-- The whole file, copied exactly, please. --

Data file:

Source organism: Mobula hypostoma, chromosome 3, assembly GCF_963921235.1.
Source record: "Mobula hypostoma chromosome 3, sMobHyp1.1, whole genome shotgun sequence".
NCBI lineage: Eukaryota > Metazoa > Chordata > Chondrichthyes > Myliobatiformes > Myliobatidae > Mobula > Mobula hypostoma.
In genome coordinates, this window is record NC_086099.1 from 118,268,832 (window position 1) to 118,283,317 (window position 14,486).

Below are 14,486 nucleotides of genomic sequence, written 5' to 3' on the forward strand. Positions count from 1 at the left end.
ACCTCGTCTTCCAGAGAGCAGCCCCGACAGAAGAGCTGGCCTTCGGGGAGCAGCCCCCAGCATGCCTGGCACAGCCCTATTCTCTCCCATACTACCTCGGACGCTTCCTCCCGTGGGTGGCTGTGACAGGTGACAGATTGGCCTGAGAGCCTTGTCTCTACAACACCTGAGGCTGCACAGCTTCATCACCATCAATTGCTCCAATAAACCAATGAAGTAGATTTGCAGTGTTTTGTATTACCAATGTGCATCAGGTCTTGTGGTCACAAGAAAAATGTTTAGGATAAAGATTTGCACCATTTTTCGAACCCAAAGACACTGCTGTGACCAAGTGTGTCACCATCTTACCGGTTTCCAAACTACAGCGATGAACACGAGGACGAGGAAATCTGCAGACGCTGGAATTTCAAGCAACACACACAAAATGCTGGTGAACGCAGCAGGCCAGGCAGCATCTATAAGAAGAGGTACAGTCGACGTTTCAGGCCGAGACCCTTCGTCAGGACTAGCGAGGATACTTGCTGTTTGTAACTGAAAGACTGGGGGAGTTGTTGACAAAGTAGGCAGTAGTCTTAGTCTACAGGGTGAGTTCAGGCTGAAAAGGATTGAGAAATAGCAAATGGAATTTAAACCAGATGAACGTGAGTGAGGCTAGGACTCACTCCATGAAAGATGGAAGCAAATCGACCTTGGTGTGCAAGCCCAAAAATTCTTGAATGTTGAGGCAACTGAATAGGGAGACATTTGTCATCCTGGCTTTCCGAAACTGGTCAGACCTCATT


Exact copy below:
Source organism: Mobula hypostoma, chromosome 3, assembly GCF_963921235.1.
Source record: "Mobula hypostoma chromosome 3, sMobHyp1.1, whole genome shotgun sequence".
NCBI lineage: Eukaryota > Metazoa > Chordata > Chondrichthyes > Myliobatiformes > Myliobatidae > Mobula > Mobula hypostoma.
In genome coordinates, this window is record NC_086099.1 from 118,268,832 (window position 1) to 118,283,317 (window position 14,486).

Below are 14,486 nucleotides of genomic sequence, written 5' to 3' on the forward strand. Positions count from 1 at the left end.
ACCTCGTCTTCCAGAGAGCAGCCCCGACAGAAGAGCTGGCCTTCGGGGAGCAGCCCCCAGCATGCCTGGCACAGCCCTATTCTCTCCCATACTACCTCGGACGCTTCCTCCCGTGGGTGGCTGTGACAGGTGACAGATTGGCCTGAGAGCCTTGTCTCTACAACACCTGAGGCTGCACAGCTTCATCACCATCAATTGCTCCAATAAACCAATGAAGTAGATTTGCAGTGTTTTGTATTACCAATGTGCATCAGGTCTTGTGGTCACAAGAAAAATGTTTAGGATAAAGATTTGCACCATTTTTCGAACCCAAAGACACTGCTGTGACCAAGTGTGTCACCATCTTACCGGTTTCCAAACTACAGCGATGAACACGAGGACGAGGAAATCTGCAGACGCTGGAATTTCAAGCAACACACACAAAATGCTGGTGAACGCAGCAGGCCAGGCAGCATCTATAAGAAGAGGTACAGTCGACGTTTCAGGCCGAGACCCTTCGTCAGGACTAGCGAGGATACTTGCTGTTTGTAACTGAAAGACTGGGGGAGTTGTTGACAAAGTAGGCAGTAGTCTTAGTCTACAGGGTGAGTTCAGGCTGAAAAGGATTGAGAAATAGCAAATGGAATTTAAACCAGATGAACGTGAGTGAGGCTAGGACTCACTCCATGAAAGATGGAAGCAAATCGACCTTGGTGTGCAAGCCCAAAAATTCTTGAATGTTGAGGCAACTGAATAGGGAGACATTTGTCATCCTGGCTTTCCGAAACTGGTCAGACCTCATT